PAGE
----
My vote for most conventionally subversive trailer this year. This is SO exciting – directed by Werner Herzog, produced by David Lynch, starring Michael Shannon (of Revolutionary Road, and whose performance in The Missing person was awe-inspiring). Loosely based around the story of a chap who stabbed his mother with a saber, having recently been cast in a Sophocles tragedy. Read what you will into this video:

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Written by James P. Campbell

23/08/2009 at 22:01

News of the week

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(500) Days of Summer

Widely celebrated in the US (ovations at Sundance; an opening weekend netting over 24 times its budget), this emocore indie monolith will soon reach these shores. I actually quite look forward to it – it has a guilty appeal, and for all its affected eccentricity (come on, just look at the title), derivativeness and nauseating too-cool-for-schoolery, it looks to be incredibly well written. Reviews so far have been mixed: see here and there.

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News of the week

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The Lovely Bones

Aww. Sweet thin Peter Jackson has directed The Lovely Bones, adapted for the screen by his usual team of Walsh and Boyens. Gladly, they have brought the magical tapestry of their visual imaginations to bear on the work, but the material does come across quite sickly. Little miss Salmon’s in-between is an extraordinary creation, evoking various works of Dali-esque surrealism. Unfortunately, the trailer sandwiches this between the deeply moving opening act, in which every reaction shot acts as a signpost, a bleary-eyed upward glance or a grieving burial in hands, and the third act’s hackneyed murder-mystery cliché. The actors are also distractingly starry, but on the whole it looks to be promisingly well-directed. Will its strength prove to lie behind the camera (“in my own perfect world”)?

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Written by James P. Campbell

08/08/2009 at 22:22

News of the week

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A quick synopsis of some things floating round the internet and film press this week which roused my interest.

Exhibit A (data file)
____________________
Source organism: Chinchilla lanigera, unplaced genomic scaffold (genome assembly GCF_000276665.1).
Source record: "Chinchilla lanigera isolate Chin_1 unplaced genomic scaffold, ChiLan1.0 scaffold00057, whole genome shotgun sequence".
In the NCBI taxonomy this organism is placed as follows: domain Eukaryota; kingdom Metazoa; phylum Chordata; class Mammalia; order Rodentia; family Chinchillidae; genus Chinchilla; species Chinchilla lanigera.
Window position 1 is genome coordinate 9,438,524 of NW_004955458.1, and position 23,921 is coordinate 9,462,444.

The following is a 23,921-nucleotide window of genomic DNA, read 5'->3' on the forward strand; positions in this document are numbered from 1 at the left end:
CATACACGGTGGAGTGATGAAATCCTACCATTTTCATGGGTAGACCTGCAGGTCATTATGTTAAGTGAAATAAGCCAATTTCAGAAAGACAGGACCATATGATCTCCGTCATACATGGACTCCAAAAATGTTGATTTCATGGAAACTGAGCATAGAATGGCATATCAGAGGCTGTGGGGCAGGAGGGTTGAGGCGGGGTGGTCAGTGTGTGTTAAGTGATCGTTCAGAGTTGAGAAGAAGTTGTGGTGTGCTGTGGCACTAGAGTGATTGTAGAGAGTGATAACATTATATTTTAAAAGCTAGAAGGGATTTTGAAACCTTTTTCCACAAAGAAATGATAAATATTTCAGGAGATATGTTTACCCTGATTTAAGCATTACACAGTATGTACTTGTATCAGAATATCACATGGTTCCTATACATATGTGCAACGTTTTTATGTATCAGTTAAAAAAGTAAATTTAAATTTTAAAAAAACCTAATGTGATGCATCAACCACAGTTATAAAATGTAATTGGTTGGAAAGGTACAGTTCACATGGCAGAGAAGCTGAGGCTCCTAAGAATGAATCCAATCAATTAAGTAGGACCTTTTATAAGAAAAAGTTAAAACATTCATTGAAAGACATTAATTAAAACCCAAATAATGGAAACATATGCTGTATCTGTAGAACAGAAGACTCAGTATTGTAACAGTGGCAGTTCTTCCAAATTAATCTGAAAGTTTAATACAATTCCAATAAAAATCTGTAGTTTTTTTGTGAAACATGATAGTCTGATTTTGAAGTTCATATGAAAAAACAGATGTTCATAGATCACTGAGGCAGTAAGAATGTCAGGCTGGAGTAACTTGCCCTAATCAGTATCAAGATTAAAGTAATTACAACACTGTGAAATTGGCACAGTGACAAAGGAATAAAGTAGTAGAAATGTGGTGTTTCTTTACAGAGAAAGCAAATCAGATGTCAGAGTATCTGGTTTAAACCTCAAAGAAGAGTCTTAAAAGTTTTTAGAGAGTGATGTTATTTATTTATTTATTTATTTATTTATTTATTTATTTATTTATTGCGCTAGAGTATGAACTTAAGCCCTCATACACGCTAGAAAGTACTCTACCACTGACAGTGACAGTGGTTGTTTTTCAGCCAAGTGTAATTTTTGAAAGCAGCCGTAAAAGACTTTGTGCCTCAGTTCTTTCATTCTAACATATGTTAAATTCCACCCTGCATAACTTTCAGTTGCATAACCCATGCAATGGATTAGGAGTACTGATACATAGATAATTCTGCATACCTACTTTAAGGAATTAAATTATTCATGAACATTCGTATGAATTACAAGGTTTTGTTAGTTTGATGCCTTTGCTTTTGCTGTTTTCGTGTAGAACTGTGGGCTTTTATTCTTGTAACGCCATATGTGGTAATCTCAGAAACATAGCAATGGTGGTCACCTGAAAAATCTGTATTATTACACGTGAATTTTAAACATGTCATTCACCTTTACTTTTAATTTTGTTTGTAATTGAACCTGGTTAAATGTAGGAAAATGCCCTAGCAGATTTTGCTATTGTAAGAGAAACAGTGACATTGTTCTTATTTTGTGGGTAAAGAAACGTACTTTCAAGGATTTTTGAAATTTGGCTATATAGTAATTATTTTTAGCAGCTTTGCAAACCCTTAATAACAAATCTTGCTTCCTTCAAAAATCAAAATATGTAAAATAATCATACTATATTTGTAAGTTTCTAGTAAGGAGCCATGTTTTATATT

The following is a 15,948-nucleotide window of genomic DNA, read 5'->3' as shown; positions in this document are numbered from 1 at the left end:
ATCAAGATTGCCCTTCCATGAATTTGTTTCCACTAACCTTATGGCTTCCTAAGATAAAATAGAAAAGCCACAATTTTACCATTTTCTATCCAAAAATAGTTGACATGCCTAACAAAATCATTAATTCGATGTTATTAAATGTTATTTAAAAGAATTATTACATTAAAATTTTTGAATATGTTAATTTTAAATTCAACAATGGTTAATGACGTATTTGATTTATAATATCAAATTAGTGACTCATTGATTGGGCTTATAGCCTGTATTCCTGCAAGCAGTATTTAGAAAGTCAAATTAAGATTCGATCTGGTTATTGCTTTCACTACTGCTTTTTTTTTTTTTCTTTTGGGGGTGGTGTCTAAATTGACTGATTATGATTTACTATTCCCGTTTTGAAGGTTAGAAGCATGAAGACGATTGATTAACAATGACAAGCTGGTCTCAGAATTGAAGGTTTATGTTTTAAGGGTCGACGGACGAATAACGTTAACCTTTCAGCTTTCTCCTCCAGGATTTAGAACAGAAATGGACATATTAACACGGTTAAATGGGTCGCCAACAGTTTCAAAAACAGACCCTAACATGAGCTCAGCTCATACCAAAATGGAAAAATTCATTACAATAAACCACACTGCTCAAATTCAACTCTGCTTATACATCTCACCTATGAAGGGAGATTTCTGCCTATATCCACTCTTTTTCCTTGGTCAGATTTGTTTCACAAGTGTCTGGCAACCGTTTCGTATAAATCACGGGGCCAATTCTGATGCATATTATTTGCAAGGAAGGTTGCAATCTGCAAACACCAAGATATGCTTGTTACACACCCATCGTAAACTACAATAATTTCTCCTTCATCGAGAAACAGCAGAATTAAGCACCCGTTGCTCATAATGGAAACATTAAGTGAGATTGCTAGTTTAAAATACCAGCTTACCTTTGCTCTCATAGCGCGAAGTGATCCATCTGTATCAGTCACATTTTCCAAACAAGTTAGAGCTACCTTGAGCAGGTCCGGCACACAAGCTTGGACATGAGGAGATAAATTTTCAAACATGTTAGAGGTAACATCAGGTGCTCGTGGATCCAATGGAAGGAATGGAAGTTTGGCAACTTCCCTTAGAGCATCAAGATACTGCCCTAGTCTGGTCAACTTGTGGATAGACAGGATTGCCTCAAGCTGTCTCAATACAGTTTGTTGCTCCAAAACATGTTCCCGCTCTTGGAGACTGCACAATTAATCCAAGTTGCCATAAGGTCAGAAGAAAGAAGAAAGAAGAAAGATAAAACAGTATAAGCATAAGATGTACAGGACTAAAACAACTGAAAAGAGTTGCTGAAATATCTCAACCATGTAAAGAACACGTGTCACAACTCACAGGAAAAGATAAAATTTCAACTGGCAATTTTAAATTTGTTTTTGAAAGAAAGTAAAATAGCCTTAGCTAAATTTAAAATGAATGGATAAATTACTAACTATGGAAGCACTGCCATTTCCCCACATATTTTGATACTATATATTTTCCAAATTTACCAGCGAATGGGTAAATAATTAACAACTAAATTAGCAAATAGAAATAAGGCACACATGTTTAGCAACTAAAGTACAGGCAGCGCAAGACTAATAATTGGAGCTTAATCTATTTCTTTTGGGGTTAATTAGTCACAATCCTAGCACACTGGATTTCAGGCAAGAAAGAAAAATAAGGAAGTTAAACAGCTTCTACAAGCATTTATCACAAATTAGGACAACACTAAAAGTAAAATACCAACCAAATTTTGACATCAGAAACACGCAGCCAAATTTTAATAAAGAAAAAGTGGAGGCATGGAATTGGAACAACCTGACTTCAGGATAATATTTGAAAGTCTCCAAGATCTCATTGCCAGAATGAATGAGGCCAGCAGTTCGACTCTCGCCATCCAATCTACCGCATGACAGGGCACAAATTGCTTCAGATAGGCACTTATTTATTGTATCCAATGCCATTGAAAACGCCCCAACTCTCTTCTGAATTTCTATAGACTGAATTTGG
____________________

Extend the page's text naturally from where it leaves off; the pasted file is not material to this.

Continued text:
The Fantastic Mr Fox

A Wes Anderson adaptation of Roald Dahl’s classic, with a trailer much maligned by a blogger over at the Guardian online. I actually think it looks magnificent. Far from the source, perhaps, but it may well stay true to the spirit (as much as might be hoped from an Americanization).

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Written by James P. Campbell

01/08/2009 at 23:51

EIFF Awards 2009

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Today, the award winners of the 63rd Edinburgh International Film Festival were announced in a public ceremony at the Filmhouse Cinema, by artistic directors Hannah McGill and Diane Henderson, alongside patrons Sir Sean Connery and Seamus McGarvey.

MoonThe big prize, the Michael Powell Award (Best New British Feature Film) was inaugurated in 1993, and is supported by the UK Film Council. It was adjudicated this year by an international jury comprising Joe Wright (director of Atonement), Claudia Puig (film critic), Sacha Horler (actress in My Year Without Sex), Janet Street-Porter (journalist, author) and finally, Frank Langella (most recently starring in Frost/Nixon). Edifyingly, they deigned to select Duncan Jones’s majestic first feature, Moon. The jury citation went as follows: “We award MOON for its singular vision and remarkably assured direction as well as for the inspired manner in which it transcends genre. The central performance by Sam Rockwell embodies the film’s emotional complexity and compelling philosophical perspective”.